Posted by Michael Britt on October 12, 2010 · http://photocinenews.com/2010/10/12/snehal-patel-shoots-a-music-video-with-av..." title="Tweet this article." rel="nofollow">Twitter · Facebook · Reddit
Snehal Patel sent me a link to this music video he shot with almost all existing light.
The story is that I called Samrat up while he was visiting LA and asked him if he wanted to make a music video in his spare time. This video was filmed by myself and international cinematographer Peter Holland. We used a Canon 5D on loan from Canon and nothing else. The only lighting we used was an Arri 300w in the apartment scene. Everything else was filmed with available light. I wanted to see how much the camera could be pushed. I wasn’t bothered by grain or noise in the image as long as the story was clear. There was no crew and no other equipment. Just the camera and an interesting idea.
In addition to HDSLRs being small and inexpensive, the ability to shoot in low light has really helped fuel the HDSLR filmmaking movement. Several of the speakers at the recent PhotoCine Expo talked about how shooting in low light has helped them achieve shots that they would never have been able to get using traditional filmmaking efforts. Shane Hurlbut ASC has talked about this extensively starting with the webisodes he shot for Terminator Salvation where he used practicals and a small Litepanels hotshoe mounted LED light. He also lit a street scene in Vietnam using a long string of cafe lights and by bouncing a small hmi off of a church in the background. Vincent Laforet shot Nocturne using pretty much only street lights at night and Alex Buono shot the SNL cast opening credit scenes around NY at night without any lighting except a small LED catch light.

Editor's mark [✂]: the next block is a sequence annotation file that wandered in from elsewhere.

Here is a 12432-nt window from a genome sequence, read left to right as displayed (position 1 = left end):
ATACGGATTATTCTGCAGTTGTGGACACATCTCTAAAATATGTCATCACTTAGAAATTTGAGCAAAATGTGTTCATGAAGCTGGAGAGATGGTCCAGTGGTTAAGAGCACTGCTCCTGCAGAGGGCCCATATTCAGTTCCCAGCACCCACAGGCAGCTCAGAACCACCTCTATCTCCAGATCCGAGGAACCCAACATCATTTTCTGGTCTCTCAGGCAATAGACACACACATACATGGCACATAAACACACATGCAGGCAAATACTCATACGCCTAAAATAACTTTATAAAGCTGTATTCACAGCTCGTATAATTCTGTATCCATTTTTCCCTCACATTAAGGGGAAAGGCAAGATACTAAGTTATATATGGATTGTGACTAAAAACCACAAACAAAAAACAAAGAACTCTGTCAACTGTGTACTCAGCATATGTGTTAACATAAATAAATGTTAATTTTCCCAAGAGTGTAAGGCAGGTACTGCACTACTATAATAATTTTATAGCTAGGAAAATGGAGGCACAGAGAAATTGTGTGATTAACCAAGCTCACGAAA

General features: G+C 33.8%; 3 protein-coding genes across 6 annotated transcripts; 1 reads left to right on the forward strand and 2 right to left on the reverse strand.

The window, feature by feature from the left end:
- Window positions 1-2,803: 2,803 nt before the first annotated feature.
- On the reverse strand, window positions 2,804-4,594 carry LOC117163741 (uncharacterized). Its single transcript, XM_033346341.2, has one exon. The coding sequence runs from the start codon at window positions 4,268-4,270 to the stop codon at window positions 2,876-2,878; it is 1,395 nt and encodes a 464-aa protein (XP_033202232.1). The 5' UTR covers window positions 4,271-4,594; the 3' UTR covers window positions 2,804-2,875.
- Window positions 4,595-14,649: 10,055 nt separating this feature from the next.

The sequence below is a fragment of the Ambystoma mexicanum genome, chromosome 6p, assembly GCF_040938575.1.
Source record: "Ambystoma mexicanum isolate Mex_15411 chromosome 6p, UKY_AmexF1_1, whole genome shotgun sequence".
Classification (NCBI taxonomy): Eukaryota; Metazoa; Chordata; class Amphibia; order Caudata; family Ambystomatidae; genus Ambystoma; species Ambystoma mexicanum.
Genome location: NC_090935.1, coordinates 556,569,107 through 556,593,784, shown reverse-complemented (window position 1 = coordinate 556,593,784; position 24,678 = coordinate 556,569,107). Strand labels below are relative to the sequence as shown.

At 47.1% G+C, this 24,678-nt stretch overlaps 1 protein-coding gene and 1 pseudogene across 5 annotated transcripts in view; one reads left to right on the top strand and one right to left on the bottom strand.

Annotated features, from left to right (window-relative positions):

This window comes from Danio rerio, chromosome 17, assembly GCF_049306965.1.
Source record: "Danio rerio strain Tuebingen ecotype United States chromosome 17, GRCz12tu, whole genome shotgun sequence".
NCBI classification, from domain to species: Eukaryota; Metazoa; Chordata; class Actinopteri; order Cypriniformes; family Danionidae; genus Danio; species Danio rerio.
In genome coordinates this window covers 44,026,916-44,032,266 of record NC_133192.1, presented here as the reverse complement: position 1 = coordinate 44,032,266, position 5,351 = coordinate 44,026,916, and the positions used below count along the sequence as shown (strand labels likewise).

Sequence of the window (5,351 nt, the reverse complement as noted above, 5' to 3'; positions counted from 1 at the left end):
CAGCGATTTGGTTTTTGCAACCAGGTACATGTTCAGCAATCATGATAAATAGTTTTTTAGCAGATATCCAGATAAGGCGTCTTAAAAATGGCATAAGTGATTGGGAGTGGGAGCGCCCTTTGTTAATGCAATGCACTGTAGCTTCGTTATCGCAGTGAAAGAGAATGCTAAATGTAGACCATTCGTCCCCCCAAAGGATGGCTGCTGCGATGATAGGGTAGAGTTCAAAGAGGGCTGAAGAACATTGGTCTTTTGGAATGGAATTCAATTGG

As the sensors in these cameras become more and more light sensitive, you will soon see a day where truckloads of lighting gear sit collecting dust in Hollywood. For now, use the common wisdom of these talented filmmakers who break the cameras down based on maximum usable sensitivity.
- Canon 7D – Optimal up to 1250 ISO
- Canon 5D MkII – Optimal up to 1600 ISO
- Canon 1DsMkIV – Optimal up to and over 3200 ISO
This isn’t saying that you can’t stretch the sensitivity a bit when needed but for the best results use the above list as a guide.
Musings by Snehal aka Fearless, a filmmaker with a hankering for technology and science.